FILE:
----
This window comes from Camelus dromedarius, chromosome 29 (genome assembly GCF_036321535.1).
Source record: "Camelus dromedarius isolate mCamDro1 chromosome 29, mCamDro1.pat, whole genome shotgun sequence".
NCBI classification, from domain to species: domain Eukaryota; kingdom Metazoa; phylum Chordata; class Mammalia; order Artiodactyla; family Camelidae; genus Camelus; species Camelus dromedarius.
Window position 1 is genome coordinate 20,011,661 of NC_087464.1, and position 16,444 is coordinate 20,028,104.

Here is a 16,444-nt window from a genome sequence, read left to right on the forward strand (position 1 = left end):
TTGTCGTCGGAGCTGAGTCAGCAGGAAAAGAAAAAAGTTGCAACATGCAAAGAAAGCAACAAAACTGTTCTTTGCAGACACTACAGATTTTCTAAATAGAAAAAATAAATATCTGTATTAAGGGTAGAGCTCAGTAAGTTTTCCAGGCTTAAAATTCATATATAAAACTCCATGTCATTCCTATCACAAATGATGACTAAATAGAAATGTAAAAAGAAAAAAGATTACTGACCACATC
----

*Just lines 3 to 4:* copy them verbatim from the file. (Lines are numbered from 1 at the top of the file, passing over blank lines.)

NCBI classification, from domain to species: domain Eukaryota; kingdom Metazoa; phylum Chordata; class Mammalia; order Artiodactyla; family Camelidae; genus Camelus; species Camelus dromedarius.
Window position 1 is genome coordinate 20,011,661 of NC_087464.1, and position 16,444 is coordinate 20,028,104.